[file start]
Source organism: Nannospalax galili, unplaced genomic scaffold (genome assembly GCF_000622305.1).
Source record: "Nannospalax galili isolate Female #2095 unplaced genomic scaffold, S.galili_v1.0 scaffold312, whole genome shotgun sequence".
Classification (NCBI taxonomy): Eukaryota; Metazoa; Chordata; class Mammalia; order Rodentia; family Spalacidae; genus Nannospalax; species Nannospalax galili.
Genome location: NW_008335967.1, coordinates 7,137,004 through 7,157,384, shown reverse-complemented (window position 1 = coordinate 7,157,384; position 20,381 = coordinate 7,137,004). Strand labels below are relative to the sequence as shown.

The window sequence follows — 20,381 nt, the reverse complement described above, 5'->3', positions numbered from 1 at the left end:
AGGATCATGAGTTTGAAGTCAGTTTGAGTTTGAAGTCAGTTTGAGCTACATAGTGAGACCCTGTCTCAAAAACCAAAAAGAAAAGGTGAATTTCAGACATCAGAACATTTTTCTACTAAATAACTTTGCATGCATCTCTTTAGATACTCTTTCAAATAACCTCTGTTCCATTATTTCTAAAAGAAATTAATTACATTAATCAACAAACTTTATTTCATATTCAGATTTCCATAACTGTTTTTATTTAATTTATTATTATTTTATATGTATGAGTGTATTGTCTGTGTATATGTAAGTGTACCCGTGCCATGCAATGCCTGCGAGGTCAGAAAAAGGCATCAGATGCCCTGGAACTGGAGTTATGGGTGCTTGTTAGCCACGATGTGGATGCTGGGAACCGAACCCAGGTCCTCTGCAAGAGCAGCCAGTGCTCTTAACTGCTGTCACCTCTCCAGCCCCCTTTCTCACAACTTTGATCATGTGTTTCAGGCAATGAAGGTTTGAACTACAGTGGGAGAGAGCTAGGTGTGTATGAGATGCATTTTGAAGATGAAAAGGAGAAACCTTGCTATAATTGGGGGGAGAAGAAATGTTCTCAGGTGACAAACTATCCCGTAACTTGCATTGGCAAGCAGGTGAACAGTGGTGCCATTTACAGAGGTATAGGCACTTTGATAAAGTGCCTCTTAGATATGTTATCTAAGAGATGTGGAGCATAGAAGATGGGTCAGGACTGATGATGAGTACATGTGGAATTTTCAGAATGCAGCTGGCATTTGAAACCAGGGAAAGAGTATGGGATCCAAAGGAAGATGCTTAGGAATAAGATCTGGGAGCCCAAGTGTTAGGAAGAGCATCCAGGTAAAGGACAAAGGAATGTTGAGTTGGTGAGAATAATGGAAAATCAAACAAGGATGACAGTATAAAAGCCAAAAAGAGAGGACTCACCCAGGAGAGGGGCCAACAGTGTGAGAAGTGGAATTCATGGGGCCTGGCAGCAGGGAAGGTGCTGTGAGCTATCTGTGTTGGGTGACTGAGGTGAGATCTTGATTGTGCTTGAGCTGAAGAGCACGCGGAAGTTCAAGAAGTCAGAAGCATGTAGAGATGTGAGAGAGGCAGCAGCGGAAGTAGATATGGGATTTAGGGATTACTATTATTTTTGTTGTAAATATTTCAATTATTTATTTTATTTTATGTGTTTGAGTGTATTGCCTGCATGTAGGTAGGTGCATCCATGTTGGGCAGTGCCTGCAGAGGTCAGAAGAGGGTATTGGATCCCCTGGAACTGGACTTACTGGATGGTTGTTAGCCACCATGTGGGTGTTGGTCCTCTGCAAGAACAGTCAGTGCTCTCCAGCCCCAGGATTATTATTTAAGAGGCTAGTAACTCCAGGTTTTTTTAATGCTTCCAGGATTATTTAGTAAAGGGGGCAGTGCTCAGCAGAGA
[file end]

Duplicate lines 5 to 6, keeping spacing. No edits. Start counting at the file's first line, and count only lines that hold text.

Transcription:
The window sequence follows — 20,381 nt, the reverse complement described above, 5'->3', positions numbered from 1 at the left end:
AGGATCATGAGTTTGAAGTCAGTTTGAGTTTGAAGTCAGTTTGAGCTACATAGTGAGACCCTGTCTCAAAAACCAAAAAGAAAAGGTGAATTTCAGACATCAGAACATTTTTCTACTAAATAACTTTGCATGCATCTCTTTAGATACTCTTTCAAATAACCTCTGTTCCATTATTTCTAAAAGAAATTAATTACATTAATCAACAAACTTTATTTCATATTCAGATTTCCATAACTGTTTTTATTTAATTTATTATTATTTTATATGTATGAGTGTATTGTCTGTGTATATGTAAGTGTACCCGTGCCATGCAATGCCTGCGAGGTCAGAAAAAGGCATCAGATGCCCTGGAACTGGAGTTATGGGTGCTTGTTAGCCACGATGTGGATGCTGGGAACCGAACCCAGGTCCTCTGCAAGAGCAGCCAGTGCTCTTAACTGCTGTCACCTCTCCAGCCCCCTTTCTCACAACTTTGATCATGTGTTTCAGGCAATGAAGGTTTGAACTACAGTGGGAGAGAGCTAGGTGTGTATGAGATGCATTTTGAAGATGAAAAGGAGAAACCTTGCTATAATTGGGGGGAGAAGAAATGTTCTCAGGTGACAAACTATCCCGTAACTTGCATTGGCAAGCAGGTGAACAGTGGTGCCATTTACAGAGGTATAGGCACTTTGATAAAGTGCCTCTTAGATATGTTATCTAAGAGATGTGGAGCATAGAAGATGGGTCAGGACTGATGATGAGTACATGTGGAATTTTCAGAATGCAGCTGGCATTTGAAACCAGGGAAAGAGTATGGGATCCAAAGGAAGATGCTTAGGAATAAGATCTGGGAGCCCAAGTGTTAGGAAGAGCATCCAGGTAAAGGACAAAGGAATGTTGAGTTGGTGAGAATAATGGAAAATCAAACAAGGATGACAGTATAAAAGCCAAAAAGAGAGGACTCACCCAGGAGAGGGGCCAACAGTGTGAGAAGTGGAATTCATGGGGCCTGGCAGCAGGGAAGGTGCTGTGAGCTATCTGTGTTGGGTGACTGAGGTGAGATCTTGATTGTGCTTGAGCTGAAGAGCACGCGGAAGTTCAAGAAGTCAGAAGCATGTAGAGATGTGAGAGAGGCAGCAGCGGAAGTAGATATGGGATTTAGGGATTACTATTATTTTTGTTGTAAATATTTCAATTATTTATTTTATTTTATGTGTTTGAGTGTATTGCCTGCATGTAGGTAGGTGCATCCATGTTGGGCAGTGCCTGCAGAGGTCAGAAGAGGGTATTGGATCCCCTGGAACTGGACTTACTGGATGGTTGTTAGCCACCATGTGGGTGTTGGTCCTCTGCAAGAACAGTCAGTGCTCTCCAGCCCCAGGATTATTATTTAAGAGGCTAGTAACTCCAGGTTTTTTTAATGCTTCCAGGATTATTTAGTAAAGGGGGCAGTGCTCAGCAGAGA